Not long ago, I had a conversation with some friends regarding how important communication is and will always be. From sharing a good cup of coffee and enjoying a pleasant chat all the way to technological breakthroughs; the digital era allows people to be connected to the world, whether they want to or not.
You just can’t escape from it! According to GlobalWebIndex, one third of our Internet time (close to two hours) is dedicated to the use of Social Media, networking and connecting, sending and receiving messages and work related emails while keeping an open window for more personal and entertaining content about the wonders of the digital universe.
These talks lead me to ponder upon the way we approach each other, to create a connecting bridge with your listener is more than key. It is the cornerstone of any successful interaction, and this connection will manifest itself as my communicational skills permit.
But careful, this is not a plug and play scheme. You must practice hard to achieve this while answering the following question: Do we have to go over the way in which we communicate to obtain what we want through the use of our ideas?
To solve this mind-puzzle, I gathered six lessons that will solve some of the loose issues we face when we enter a conversation with coworkers, business partners, family gatherings or just Friday happy hour drinking buddies.
- Scout your possible approaches to this person. Find out what makes them tick, which passions and needs drive this individual; ask yourself what things could they like or what turns them off. The end result will be a better grip on how to speak since you already have a better idea of how this person thinks.
- Be the message. Have you realized you are part of the message itself? Yes, so you must look after your attitude, as it can have a blunt impact on others, even before you speak. What you say and what you keep to yourself is all part of the message!
- Take the initiative and go connect! Why wait for the “perfect time”? What if it never comes? By taking this first ice-breaking step, people will remember you, so step up to the plate and hit a homer!
- When you make the first move and start the conversation, those around you will develop interest in you and will wonder if you could help them at a certain moment. Your words will become a beacon to these doubts about you, thus making it easier for them to connect with you and your ideas.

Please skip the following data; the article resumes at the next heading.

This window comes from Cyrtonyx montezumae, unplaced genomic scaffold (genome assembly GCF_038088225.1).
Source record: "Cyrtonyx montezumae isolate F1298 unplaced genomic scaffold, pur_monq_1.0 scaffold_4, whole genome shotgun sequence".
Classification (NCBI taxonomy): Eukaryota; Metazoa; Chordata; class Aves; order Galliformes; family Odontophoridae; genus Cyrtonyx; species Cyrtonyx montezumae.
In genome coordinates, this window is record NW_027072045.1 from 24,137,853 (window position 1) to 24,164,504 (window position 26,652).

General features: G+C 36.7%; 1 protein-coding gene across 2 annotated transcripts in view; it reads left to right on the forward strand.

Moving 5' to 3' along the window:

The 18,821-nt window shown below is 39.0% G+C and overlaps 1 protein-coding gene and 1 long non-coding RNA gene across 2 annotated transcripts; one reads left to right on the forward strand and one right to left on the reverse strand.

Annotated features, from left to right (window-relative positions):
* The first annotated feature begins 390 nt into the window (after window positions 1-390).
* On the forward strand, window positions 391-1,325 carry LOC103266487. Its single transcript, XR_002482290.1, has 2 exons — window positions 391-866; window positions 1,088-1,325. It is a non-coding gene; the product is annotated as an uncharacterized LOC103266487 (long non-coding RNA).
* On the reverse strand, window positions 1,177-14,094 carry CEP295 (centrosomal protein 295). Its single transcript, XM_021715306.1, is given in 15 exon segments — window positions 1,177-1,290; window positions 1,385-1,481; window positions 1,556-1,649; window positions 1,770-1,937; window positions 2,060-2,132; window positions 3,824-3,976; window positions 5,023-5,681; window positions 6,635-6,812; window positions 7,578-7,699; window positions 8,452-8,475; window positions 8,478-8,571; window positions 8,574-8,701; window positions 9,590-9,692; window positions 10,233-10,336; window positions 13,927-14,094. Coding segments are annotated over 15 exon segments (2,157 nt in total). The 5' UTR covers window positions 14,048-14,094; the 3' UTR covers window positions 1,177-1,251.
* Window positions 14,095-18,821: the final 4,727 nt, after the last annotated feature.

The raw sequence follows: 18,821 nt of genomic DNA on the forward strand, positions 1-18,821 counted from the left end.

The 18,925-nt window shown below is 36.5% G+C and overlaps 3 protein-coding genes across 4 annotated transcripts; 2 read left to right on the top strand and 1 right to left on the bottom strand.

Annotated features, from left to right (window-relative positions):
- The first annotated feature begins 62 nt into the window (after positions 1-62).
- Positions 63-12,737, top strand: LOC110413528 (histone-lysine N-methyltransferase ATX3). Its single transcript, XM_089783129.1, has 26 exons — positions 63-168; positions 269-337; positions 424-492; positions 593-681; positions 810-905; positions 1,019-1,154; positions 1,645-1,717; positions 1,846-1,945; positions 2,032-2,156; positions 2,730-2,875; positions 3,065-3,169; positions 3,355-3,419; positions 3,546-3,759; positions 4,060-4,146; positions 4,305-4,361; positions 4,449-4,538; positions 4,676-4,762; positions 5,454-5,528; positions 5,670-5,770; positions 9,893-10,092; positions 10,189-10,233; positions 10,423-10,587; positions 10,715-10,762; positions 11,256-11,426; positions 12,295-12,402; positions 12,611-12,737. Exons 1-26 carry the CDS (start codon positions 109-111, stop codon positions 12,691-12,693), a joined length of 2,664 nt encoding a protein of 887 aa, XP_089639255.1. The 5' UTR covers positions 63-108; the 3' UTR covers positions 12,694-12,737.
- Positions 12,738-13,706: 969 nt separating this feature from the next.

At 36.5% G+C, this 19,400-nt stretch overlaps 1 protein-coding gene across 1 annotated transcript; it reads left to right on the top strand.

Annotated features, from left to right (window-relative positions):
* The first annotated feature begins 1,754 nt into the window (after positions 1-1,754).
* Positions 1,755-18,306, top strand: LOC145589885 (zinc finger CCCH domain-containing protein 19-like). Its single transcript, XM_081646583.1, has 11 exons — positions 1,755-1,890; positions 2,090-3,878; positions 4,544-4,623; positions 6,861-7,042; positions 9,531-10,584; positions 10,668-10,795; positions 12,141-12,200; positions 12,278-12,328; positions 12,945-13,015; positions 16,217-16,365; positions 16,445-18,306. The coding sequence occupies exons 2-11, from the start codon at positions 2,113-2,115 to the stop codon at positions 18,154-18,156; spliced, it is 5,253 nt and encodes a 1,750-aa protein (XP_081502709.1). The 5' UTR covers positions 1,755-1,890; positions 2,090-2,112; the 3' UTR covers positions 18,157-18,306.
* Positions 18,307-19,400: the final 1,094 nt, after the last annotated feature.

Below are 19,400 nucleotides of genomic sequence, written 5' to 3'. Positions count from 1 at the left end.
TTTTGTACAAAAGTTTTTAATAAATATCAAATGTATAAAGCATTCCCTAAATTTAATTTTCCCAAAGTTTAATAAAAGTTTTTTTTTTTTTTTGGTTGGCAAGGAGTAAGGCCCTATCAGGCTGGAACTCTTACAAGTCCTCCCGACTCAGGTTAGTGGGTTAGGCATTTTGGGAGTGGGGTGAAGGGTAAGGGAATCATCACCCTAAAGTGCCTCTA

- Kiss your ego goodbye and show you also make mistakes. The reality is that you need to reach out to people, so leaving differences aside will become a major advantage for you. If your ego gets in the way it will spoil all you’ve been so patiently building; besides people love to hear life stories told by others and the lessons within them, so by sharing your flops and how you overcame them, helps you connect with others in a successful way.
- Before taking sides or appealing to old clichés, turn into a great sharp-eyed onlooker and develop the Superpower to thoroughly scan the scenery where you’re interacting so your opinions are solid rock statements when heard by others.
Storytelling is not only valid for Marketing
How many marketing campaigns have we seen where storytelling takes central place? A lot! And this is so because storytelling has that empathy-generating touch that people relate to, as evidenced by Scotch Brand Johnny Walker on its famous “The Man who walked around the World”.
Why was this ad so successful? The formula is simple: the easier you present the information, the broader the group getting it. Around 70% of people grasp this content as opposed to a small group of individuals (between 5% and 10%) that merely holds to it. So, is it useful to tell stories? You bet! As long as they have what it takes to connect while conveying your point of view, they work.
The benefits of storytelling are like a goldmine since you will earn an aura of trust and people will remember you easily. We all love to hear a good story as those create connections that rest upon the emotions involved in them. And remember this quote from William Butler Yeats:
“Think like a wise man but communicate in the language of the people”.